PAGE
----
Disillusionment Of Ten O'clock
The houses are haunted
By white night-gowns.
None are green,
Or purple with green rings,
Or green with yellow rings,
Or yellow with blue rings.
None of them are strange,
With socks of lace
And beaded ceintures.
People are not going
To dream of baboons and periwinkles.
Only, here and there, an old sailor,
Drunk and asleep in his boots,
In red weather.
(from "Harmonium," 1923)
I'm not a Stevens scholar or a poet, but I wanted to take a run at this poem. It illustrates a point from my last post on the novel.
I'll start with the premise that it is the persona of the poem who is disillusioned. And he (let's assume it's a 'he', despite the night-gown connotations) is disillusioned with himself, not the villagers. He is disillusioned by the sameness and conformity of the neighborhood/community in which he finds himself: the houses, the night-gowns. His life is mundane: no color, no exoticism, no adornment. No dreams.
Query: Why does the poet use the loaded term 'periwinkle'? And which meaning does he intend? A periwinkle can be an exotic color, a lovely, delicate flower of that color, or 'a shore-dwelling mollusk'—all of which fit. The color fits the theme of white gowns that aren't either green, or purple, or yellow with various designs upon them. The flower is dreamily exotic, especially in the hands of a baboon, connoting the lack of imagination of the people. The shore-dwelling mollusk contrasts with the drunken sailor, and seems more emblematic of the persona's disillusionment with himself and his life. Similarly, its shell echoes the beads of the sashes the unimaginative (apish?) people don't wear. Let's go with all three.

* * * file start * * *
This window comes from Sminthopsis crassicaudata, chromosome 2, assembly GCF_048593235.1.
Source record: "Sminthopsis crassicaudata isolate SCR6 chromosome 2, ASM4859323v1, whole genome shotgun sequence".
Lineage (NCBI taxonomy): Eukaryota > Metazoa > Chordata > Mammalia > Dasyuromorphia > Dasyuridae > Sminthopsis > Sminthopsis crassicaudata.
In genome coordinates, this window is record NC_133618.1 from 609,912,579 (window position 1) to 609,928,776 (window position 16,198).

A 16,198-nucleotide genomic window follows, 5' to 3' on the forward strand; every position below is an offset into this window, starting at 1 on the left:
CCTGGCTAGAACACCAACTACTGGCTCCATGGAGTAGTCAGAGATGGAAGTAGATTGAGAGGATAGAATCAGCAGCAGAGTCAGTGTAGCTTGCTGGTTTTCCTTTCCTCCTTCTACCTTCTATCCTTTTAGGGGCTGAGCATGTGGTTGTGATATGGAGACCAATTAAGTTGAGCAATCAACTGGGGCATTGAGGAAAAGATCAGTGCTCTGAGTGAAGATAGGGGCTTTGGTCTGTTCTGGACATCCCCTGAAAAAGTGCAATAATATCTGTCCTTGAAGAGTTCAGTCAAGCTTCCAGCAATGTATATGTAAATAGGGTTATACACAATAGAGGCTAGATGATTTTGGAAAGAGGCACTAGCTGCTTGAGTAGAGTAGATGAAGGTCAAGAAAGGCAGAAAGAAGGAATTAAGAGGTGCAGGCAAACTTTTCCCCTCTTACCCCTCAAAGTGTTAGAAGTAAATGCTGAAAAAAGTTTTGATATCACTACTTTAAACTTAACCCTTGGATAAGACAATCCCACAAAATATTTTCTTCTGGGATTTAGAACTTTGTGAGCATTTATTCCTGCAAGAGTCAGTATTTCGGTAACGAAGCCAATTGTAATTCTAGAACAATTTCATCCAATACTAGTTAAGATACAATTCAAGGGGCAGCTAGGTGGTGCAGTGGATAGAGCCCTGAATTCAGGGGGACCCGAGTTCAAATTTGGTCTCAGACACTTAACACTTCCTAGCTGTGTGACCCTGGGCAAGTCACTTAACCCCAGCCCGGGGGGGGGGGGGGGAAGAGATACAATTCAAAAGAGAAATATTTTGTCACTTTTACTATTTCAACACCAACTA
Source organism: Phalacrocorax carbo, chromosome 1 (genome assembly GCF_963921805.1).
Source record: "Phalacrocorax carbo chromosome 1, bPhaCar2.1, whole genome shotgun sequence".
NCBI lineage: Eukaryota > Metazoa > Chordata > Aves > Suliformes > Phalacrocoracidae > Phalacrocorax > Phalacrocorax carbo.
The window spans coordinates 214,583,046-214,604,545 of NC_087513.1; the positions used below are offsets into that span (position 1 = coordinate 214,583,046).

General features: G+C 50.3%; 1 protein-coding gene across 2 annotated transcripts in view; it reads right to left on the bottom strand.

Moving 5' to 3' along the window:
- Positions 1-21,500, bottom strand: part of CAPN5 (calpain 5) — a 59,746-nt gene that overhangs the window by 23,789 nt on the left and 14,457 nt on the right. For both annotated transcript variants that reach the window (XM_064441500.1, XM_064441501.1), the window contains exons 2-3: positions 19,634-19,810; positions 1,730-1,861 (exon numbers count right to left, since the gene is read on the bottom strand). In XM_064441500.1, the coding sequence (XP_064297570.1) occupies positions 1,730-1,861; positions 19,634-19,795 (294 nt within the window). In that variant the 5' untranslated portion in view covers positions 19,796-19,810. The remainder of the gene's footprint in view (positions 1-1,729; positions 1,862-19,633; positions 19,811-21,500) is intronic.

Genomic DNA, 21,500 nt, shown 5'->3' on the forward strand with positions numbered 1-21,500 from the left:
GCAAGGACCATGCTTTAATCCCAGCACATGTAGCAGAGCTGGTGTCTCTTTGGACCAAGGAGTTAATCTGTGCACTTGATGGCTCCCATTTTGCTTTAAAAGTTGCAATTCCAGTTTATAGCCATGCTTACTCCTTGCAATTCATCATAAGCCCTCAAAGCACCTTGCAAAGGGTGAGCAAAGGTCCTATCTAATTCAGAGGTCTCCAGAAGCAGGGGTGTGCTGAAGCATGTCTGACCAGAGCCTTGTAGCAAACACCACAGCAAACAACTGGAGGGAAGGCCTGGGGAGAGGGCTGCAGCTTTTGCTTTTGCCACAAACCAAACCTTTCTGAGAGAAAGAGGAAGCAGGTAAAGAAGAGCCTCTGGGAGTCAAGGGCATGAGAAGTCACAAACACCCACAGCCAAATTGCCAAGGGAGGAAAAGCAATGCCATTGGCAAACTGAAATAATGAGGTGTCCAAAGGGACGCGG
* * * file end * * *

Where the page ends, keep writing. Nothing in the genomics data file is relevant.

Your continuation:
Red sky at night, sailor's delight.
Red sky in morning, sailors take warning.
This adage is at least as old as Jesus: "When evening comes, you say, 'It will be fair weather, for the sky is red,' and in the morning, 'Today it will be stormy, for the sky is red and overcast.' (Matt. 16:2-3)
Query: So, in this allusion, is the old sailor dreaming about catching Tigers in a treacherous morning, or is he catching Tigers in the delightful, promising evening of his dreams? And are we talking about the big cats or the butterflies here? That one is up for grabs, too (and we can't ask Stevens); but it is clear that the persona of the poem is wistful of the life of the vivid imagination (embodied by the drunken sailor who doesn't don a dull night-gown, but sleeps drunk and in his boots, and is perhaps, an alter ego, a life not lived, or merely a romantic figure)—the danger (Tiger, morning) and the beauty (Swallowtail, night)—and disillusioned with the safe life of houses haunted by white night-gowns as he readies for his own sober, dreamless sleep of ugly conformity. And perhaps, as it's getting late in the day, his death.
By Shroder's definition (in the previous post), there's a whole novel in this lovely, breath-taking, little poem.